PHOENIX -- My goodness, Florida's up by 11 and Bill Frieder has lost his mind.
You remember, Bill, the old Michigan man? Bo Schembechler fired him 23 years ago because he wasn't one. Everybody knows Bill. He's a color man doing the tournament on national radio this time of year. He's done some crazy things in his career. This may be the craziest.
This West Regional final is over. Florida's shooting, defense and athleticism has slowly overcome a game Louisville. It was nice while it lasted. Rick Pitino is a master but he wasn't overcoming this.
Florida's up by 11 with eight and change left and Frieder knows it's over -- except he says the opposite.
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"They're not done," Frieder says of Louisville and Pitino. "He's a Hall of Fame coach."
He says it on national radio.
Good Lord, the officials are inconsistent. Louisville fans are particularly upset with veteran Karl Hess. With 10:56 left the great Pitino has had enough. His point guard Peyton Siva is called for his third and fourth fouls within 19 seconds of each other.
Pitino gets a technical. He says he was trying to position leading scorer Kyle Kuric. The official hears something else. Florida's Erving Walker goes to the line and converts four free throws (two after a foul). For the first time that Gators lead is 11.
Asked if it was a tactical move by his dad to take pressure off the Cardinals, Louisville assistant Richard Pitino asserts, "No. You don't do that in an Elite Eight game."
"You can't change," Louisville's Russ Smith says later, "because the game is being called a certain way."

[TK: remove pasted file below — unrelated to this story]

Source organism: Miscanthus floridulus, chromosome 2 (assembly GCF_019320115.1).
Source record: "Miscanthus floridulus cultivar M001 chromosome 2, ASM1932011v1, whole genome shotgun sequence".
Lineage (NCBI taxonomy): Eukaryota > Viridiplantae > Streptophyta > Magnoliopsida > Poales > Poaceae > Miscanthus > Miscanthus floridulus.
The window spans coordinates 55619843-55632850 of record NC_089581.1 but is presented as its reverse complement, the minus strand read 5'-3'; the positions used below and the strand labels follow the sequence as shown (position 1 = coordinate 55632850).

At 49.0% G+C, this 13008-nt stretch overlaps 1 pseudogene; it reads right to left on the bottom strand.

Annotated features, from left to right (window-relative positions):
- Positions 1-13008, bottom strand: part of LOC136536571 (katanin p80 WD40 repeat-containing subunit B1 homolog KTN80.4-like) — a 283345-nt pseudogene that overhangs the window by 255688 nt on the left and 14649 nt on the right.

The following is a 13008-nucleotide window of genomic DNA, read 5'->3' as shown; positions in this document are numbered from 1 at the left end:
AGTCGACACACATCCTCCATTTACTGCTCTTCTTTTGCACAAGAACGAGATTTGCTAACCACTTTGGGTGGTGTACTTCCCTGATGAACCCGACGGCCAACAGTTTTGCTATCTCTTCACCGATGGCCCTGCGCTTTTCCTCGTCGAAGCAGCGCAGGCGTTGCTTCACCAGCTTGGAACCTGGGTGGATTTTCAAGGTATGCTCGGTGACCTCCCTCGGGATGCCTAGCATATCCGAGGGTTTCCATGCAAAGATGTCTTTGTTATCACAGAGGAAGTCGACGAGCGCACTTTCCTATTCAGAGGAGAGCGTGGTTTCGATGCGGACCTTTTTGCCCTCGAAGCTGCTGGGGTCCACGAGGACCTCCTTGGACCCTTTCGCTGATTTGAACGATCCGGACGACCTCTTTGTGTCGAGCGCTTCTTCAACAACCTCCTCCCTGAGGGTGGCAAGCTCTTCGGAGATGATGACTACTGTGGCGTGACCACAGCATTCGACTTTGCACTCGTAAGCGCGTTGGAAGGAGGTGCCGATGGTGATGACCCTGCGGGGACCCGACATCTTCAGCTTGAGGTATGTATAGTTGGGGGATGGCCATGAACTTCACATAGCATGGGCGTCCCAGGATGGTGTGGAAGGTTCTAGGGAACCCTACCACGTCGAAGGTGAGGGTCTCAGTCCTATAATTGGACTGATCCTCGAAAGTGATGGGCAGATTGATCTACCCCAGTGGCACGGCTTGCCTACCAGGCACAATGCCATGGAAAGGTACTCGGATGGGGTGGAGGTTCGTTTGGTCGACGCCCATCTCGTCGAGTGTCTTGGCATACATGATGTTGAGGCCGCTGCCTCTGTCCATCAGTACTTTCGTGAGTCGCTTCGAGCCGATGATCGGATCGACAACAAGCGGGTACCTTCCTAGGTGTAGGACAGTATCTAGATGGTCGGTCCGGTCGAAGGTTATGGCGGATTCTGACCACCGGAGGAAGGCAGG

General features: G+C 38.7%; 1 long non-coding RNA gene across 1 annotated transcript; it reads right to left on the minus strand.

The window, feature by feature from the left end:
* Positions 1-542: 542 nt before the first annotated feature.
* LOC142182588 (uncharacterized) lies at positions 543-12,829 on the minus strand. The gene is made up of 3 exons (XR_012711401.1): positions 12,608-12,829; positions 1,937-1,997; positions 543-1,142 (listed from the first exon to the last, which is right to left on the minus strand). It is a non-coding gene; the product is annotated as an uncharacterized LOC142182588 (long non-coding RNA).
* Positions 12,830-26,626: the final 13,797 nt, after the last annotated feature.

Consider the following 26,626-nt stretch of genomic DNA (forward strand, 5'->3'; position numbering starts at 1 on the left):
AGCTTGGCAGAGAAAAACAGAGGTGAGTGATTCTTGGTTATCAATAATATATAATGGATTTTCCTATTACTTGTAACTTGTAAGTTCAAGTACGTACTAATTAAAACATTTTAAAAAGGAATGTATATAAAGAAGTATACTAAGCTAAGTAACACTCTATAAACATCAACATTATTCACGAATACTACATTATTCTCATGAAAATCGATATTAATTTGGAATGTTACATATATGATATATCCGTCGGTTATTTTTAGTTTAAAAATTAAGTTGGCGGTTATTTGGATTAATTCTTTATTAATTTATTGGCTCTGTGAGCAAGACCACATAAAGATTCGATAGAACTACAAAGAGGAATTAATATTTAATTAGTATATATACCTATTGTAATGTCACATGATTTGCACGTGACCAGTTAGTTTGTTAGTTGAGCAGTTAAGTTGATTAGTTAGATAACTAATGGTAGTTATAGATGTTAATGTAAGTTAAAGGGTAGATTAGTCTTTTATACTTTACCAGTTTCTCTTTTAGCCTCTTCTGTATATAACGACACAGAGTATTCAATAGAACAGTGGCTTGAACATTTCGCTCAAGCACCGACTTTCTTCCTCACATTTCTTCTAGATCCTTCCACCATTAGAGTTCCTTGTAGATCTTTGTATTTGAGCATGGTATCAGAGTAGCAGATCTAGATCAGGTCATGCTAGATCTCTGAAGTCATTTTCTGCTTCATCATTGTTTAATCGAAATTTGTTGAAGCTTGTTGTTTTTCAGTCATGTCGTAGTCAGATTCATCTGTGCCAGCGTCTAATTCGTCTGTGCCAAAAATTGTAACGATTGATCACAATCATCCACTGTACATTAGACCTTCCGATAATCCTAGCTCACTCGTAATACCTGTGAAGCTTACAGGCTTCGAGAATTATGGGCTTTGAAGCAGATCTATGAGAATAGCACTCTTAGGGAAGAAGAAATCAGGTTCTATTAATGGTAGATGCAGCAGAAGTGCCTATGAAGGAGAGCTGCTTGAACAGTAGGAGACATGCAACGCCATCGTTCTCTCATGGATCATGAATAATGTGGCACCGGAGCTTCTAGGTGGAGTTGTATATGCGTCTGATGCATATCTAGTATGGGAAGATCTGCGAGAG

So they don't change. And neither to the officials. Siva fouls out with four minutes left. Pitino has to play with two starters nursing four fouls down the stretch.
Holy cow, what just happened? The Cardinals made believers of us all in beating Florida 72-68 on Saturday in the West Regional final. Frieder. Smith. Siva. Even a US Airways Center crowd that found itself rooting for a fourth-seeded "underdog." One coached brilliantly on Saturday by a 59-year old certain Hall of Famer with more than 600 wins and millions of dollars in the bank.
Wait, Hall of Famer? Pitino isn't, officially, which is going to be even more embarrassing nine days from now if he doesn't make it. Pitino is one of the 12 finalists for the Naismith Basketball Hall of Fame.
"I've never said this publically but I'll say it here," Florida coach Billy Donovan said. "I'm absolutely shocked he's not in the Hall of Fame. Shocked."
That would be Donovan's second-biggest shock of the day. America probably saw a little bit of themselves in these Cardiac Cards. A 6-foot-11 center from Africa (Gorgui Dieng) who is really just learning the game. The inconsistent Smith, who is just as likely to shoot you out of a game as win one. A freshman, Chane Behanan, who is going to be a star when that 6-7, 250-pound frame asserts itself at both ends.
Three Louisville players watched the game from the stands, injured.
Oh yeah, that 11-point lead? Pfft. Donovan got schooled. His team scored one basket -- only total three points -- in the final 8:14. Louisville went on an 18-3 run to sew up the school's first Final Four since 2005.
The great friendship between student and teacher was decided cruelly for one. The Gators, who shot 66.6 percent in the first half, shot 37 percent in the second. The Gators, who made 8 of 11 3s in the first half, missed all nine in the second half.
"That's the difference between a doctor and a surgeon," said Tom O’Grady after hugging Pitino in the wild, incredible, postgame celebration.